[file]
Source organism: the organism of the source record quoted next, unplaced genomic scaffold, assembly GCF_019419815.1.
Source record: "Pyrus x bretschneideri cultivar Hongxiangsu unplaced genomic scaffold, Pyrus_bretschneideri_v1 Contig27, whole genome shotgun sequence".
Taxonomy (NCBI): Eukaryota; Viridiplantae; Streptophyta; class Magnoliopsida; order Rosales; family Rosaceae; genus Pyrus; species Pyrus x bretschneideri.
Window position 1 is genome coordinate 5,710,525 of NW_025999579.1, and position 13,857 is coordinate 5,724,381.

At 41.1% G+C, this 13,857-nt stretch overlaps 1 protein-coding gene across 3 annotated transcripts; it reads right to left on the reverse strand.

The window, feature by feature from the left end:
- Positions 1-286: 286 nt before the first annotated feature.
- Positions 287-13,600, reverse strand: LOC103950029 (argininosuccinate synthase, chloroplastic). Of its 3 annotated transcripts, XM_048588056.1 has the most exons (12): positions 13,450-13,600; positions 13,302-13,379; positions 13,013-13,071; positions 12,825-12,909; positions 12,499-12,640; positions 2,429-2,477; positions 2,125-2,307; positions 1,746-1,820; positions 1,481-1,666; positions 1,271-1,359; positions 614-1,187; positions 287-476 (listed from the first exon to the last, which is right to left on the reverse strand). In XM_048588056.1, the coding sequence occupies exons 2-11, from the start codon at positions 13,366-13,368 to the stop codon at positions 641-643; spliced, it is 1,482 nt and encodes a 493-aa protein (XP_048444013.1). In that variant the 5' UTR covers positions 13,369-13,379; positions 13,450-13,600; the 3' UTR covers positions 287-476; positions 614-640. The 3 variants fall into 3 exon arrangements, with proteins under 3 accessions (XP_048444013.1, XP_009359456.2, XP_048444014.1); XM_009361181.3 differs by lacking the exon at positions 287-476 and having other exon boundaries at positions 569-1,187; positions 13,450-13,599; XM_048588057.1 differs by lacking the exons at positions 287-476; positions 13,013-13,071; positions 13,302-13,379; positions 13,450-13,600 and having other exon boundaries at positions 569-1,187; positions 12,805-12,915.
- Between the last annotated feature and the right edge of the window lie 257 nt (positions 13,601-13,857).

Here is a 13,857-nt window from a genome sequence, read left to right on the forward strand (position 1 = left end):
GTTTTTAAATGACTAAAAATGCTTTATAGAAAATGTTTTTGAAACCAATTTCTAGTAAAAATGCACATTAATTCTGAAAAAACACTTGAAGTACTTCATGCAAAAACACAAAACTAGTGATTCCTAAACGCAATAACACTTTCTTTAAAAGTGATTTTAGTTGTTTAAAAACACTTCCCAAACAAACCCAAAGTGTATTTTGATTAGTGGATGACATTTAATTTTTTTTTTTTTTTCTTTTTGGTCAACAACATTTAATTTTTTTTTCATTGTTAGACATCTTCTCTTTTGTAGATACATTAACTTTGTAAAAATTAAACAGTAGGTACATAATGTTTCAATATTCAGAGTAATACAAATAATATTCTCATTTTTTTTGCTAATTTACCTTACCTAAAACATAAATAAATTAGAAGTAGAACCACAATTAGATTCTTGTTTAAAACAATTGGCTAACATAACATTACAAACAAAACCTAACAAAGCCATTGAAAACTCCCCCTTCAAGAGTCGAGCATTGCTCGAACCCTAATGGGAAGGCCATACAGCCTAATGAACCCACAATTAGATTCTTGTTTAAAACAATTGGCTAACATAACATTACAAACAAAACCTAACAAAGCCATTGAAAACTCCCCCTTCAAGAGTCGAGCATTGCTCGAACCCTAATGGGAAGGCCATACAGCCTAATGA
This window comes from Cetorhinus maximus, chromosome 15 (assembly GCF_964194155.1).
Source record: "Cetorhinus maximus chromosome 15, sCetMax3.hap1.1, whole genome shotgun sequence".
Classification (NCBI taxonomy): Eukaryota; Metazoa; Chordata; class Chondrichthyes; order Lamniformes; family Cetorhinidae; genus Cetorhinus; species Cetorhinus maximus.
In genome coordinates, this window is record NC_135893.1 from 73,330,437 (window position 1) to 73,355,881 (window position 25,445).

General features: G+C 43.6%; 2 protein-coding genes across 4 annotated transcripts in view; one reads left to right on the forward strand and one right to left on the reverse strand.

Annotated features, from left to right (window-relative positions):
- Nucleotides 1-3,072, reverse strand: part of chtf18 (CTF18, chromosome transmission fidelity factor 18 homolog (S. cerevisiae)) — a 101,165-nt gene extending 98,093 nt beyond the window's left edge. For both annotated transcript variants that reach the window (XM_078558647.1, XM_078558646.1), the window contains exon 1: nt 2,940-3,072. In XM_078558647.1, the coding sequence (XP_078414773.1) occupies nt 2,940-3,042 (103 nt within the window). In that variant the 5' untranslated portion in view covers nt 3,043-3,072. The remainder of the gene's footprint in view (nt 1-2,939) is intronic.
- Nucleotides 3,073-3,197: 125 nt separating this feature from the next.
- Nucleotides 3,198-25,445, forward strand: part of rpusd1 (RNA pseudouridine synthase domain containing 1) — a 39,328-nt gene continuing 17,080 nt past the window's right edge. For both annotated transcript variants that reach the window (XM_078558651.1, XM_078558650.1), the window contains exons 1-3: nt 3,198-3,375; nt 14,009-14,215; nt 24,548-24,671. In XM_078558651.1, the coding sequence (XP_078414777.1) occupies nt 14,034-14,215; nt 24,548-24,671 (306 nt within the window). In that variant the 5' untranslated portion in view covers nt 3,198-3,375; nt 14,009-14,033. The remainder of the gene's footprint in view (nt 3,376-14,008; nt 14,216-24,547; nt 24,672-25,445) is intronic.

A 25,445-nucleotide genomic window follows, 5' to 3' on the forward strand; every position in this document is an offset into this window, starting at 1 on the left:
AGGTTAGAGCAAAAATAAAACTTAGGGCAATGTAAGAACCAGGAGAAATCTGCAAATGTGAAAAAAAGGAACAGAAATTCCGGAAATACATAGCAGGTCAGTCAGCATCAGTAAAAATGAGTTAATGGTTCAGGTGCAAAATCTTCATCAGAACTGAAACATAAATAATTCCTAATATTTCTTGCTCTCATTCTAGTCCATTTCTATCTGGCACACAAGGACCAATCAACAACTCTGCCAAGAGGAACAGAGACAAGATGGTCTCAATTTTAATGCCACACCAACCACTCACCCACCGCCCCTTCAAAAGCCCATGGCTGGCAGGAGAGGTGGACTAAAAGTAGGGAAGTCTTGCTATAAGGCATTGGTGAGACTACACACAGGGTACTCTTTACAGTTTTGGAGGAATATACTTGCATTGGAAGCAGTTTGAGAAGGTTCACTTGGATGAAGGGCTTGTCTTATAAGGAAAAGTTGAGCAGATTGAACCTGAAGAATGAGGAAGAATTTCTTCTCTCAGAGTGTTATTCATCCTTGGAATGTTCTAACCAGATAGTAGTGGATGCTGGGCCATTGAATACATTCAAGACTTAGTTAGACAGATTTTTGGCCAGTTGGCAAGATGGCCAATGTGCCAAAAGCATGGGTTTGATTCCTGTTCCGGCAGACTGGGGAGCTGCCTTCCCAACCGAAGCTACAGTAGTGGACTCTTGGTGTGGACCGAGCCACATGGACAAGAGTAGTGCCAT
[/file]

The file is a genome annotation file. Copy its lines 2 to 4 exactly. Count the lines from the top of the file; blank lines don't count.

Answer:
Source record: "Pyrus x bretschneideri cultivar Hongxiangsu unplaced genomic scaffold, Pyrus_bretschneideri_v1 Contig27, whole genome shotgun sequence".
Taxonomy (NCBI): Eukaryota; Viridiplantae; Streptophyta; class Magnoliopsida; order Rosales; family Rosaceae; genus Pyrus; species Pyrus x bretschneideri.
Window position 1 is genome coordinate 5,710,525 of NW_025999579.1, and position 13,857 is coordinate 5,724,381.